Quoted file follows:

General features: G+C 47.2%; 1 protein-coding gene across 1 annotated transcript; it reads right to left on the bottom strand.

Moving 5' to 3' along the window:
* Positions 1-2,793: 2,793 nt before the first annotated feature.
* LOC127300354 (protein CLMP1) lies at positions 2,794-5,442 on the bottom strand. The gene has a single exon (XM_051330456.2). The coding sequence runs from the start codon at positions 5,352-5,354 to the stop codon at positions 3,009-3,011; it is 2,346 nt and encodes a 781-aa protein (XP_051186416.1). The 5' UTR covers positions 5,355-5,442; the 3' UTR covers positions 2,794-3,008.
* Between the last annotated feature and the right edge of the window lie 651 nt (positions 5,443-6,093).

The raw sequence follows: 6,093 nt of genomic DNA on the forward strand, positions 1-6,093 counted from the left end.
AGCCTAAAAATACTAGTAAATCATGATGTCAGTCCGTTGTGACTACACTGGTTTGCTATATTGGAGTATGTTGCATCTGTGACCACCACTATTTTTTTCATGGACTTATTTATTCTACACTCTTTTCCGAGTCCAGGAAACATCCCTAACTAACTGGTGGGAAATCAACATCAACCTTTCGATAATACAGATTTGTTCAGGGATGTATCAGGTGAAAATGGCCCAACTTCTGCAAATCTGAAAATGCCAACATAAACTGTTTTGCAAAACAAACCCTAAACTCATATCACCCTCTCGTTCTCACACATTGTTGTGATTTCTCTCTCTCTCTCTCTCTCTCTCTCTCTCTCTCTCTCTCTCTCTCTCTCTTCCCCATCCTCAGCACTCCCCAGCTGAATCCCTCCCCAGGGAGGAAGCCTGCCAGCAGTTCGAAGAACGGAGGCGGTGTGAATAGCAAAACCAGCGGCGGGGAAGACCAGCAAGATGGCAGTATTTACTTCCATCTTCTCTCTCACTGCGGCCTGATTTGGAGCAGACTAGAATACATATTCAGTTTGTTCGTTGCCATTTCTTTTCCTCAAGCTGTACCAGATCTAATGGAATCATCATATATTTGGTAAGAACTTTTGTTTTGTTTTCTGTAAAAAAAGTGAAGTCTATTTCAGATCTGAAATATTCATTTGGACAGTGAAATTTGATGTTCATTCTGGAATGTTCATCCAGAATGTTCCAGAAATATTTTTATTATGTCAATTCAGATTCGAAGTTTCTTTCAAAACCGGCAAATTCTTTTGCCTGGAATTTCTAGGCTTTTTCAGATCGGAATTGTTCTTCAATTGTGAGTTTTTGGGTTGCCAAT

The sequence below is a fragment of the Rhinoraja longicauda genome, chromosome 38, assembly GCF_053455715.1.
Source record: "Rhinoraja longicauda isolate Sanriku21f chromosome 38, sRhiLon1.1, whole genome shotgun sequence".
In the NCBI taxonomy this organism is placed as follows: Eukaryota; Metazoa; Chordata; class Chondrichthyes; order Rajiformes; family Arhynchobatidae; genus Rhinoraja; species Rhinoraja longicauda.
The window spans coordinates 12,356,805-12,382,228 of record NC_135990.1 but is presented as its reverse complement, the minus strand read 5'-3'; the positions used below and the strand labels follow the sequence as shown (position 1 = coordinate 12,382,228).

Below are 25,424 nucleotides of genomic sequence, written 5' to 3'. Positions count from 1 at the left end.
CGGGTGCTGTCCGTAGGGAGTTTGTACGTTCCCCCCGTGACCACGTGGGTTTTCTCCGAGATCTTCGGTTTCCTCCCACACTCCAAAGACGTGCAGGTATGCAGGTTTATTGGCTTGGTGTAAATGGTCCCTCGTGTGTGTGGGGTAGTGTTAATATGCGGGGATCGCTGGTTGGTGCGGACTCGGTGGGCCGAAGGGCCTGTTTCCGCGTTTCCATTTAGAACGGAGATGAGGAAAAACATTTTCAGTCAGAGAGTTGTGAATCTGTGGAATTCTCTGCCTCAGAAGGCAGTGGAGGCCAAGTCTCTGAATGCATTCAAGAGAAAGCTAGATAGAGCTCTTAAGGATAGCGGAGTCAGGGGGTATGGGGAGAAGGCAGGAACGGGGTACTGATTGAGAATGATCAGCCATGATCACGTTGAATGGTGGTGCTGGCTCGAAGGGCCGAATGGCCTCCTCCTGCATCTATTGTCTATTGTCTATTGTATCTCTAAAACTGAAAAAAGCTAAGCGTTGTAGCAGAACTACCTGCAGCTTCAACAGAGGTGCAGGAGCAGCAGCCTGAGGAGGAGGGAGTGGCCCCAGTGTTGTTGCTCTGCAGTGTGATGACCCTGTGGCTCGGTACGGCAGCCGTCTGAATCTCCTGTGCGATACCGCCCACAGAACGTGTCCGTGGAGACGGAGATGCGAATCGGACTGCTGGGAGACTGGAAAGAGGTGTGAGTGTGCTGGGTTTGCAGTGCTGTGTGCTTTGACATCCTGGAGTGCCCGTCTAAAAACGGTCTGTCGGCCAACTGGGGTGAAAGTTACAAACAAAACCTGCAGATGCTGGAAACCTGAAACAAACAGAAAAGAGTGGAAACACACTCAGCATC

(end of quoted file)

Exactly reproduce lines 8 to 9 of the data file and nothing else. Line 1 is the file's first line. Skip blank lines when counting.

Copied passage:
The sequence below is a fragment of the Rhinoraja longicauda genome, chromosome 38, assembly GCF_053455715.1.
Source record: "Rhinoraja longicauda isolate Sanriku21f chromosome 38, sRhiLon1.1, whole genome shotgun sequence".